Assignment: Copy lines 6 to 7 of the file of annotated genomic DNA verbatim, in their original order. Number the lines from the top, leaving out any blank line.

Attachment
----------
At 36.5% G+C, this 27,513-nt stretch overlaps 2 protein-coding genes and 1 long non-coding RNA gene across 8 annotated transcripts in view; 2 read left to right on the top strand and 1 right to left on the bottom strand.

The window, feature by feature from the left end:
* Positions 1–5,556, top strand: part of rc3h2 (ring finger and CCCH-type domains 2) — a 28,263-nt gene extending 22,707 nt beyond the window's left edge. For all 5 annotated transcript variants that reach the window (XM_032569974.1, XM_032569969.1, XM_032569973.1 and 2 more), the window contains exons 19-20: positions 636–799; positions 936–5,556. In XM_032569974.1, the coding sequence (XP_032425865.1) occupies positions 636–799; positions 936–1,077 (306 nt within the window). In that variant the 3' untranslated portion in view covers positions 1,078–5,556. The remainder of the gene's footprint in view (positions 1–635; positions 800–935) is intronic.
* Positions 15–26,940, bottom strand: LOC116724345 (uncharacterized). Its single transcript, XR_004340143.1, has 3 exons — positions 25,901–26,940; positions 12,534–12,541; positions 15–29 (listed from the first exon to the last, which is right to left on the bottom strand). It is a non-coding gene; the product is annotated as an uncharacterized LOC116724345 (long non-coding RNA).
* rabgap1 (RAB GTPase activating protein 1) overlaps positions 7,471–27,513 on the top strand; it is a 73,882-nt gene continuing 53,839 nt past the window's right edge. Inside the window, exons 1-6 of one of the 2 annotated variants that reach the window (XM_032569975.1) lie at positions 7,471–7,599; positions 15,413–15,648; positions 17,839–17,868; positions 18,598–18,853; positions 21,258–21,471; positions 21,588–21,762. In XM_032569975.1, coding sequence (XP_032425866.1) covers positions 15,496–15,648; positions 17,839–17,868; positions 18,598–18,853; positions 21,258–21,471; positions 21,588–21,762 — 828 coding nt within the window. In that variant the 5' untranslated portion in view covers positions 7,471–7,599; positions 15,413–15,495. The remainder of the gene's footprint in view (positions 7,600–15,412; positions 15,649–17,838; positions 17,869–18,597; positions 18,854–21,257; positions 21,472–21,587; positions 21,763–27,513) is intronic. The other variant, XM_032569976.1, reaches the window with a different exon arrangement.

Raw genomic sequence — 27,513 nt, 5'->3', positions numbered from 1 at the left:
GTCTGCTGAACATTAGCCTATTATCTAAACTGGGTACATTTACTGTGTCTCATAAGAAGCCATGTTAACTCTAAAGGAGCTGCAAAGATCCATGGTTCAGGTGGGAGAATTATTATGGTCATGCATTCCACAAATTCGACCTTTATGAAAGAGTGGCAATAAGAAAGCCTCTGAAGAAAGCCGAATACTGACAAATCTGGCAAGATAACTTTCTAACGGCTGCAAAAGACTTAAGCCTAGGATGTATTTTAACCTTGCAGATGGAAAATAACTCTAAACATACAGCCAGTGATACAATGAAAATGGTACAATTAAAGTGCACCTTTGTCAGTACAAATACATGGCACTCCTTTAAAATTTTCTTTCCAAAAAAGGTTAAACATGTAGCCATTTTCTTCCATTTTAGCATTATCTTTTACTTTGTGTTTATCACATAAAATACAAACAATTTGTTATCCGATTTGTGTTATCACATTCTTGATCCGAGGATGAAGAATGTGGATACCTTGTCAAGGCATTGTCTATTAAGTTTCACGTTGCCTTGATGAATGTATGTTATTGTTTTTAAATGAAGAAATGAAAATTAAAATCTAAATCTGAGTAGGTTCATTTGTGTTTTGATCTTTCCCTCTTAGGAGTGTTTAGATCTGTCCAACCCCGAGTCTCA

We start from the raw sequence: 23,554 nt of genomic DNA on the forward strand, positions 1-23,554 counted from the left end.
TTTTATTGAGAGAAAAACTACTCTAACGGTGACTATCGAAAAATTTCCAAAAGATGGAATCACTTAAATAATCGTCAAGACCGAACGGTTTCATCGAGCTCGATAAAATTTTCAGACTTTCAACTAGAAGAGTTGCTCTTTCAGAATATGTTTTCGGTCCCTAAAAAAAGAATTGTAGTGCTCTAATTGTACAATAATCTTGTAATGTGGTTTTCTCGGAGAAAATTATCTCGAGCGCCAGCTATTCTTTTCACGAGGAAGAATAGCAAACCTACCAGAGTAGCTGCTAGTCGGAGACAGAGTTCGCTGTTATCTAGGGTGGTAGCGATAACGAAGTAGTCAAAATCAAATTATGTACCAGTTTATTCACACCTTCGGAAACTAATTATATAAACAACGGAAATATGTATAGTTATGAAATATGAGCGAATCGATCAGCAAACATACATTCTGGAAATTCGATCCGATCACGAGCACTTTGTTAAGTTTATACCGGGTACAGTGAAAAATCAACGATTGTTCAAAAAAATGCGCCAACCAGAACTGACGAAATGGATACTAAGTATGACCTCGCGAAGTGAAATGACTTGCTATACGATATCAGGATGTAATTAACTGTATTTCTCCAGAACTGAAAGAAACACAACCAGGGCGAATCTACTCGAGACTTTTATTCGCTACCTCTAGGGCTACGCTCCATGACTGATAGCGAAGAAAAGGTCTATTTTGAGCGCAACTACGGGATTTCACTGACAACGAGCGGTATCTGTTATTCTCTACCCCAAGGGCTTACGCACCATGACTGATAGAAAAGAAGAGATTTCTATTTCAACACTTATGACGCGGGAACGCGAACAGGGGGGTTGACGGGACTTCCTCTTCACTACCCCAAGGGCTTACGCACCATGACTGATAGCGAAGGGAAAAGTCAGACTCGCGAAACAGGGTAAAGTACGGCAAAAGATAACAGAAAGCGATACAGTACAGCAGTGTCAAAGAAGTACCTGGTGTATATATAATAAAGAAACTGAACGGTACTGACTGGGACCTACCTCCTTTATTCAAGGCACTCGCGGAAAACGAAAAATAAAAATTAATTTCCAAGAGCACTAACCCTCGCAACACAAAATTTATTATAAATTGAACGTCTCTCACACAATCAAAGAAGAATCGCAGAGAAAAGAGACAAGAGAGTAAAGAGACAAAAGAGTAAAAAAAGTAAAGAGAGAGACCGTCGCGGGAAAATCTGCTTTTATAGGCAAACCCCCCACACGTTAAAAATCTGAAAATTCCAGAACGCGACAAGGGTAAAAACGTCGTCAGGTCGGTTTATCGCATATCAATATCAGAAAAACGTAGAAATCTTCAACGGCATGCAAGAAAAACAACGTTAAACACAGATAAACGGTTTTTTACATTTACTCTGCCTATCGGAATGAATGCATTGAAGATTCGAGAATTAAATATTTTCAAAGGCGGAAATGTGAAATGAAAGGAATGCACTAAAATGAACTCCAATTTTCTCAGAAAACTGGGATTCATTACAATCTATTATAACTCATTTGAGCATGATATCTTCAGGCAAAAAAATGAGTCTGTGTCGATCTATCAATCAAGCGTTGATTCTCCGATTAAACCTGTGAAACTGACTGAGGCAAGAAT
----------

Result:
Raw genomic sequence — 27,513 nt, 5'->3', positions numbered from 1 at the left:
GTCTGCTGAACATTAGCCTATTATCTAAACTGGGTACATTTACTGTGTCTCATAAGAAGCCATGTTAACTCTAAAGGAGCTGCAAAGATCCATGGTTCAGGTGGGAGAATTATTATGGTCATGCATTCCACAAATTCGACCTTTATGAAAGAGTGGCAATAAGAAAGCCTCTGAAGAAAGCCGAATACTGACAAATCTGGCAAGATAACTTTCTAACGGCTGCAAAAGACTTAAGCCTAGGATGTATTTTAACCTTGCAGATGGAAAATAACTCTAAACATACAGCCAGTGATACAATGAAAATGGTACAATTAAAGTGCACCTTTGTCAGTACAAATACATGGCACTCCTTTAAAATTTTCTTTCCAAAAAAGGTTAAACATGTAGCCATTTTCTTCCATTTTAGCATTATCTTTTACTTTGTGTTTATCACATAAAATACAAACAATTTGTTATCCGATTTGTGTTATCACATTCTTGATCCGAGGATGAAGAATGTGGATACCTTGTCAAGGCATTGTCTATTAAGTTTCACGTTGCCTTGATGAATGTATGTTATTGTTTTTAAATGAAGAAATGAAAATTAAAATCTAAATCTGAGTAGGTTCATTTGTGTTTTGATCTTTCCCTCTTAGGAGTGTTTAGATCTGTCCAACCCCGAGTCTCA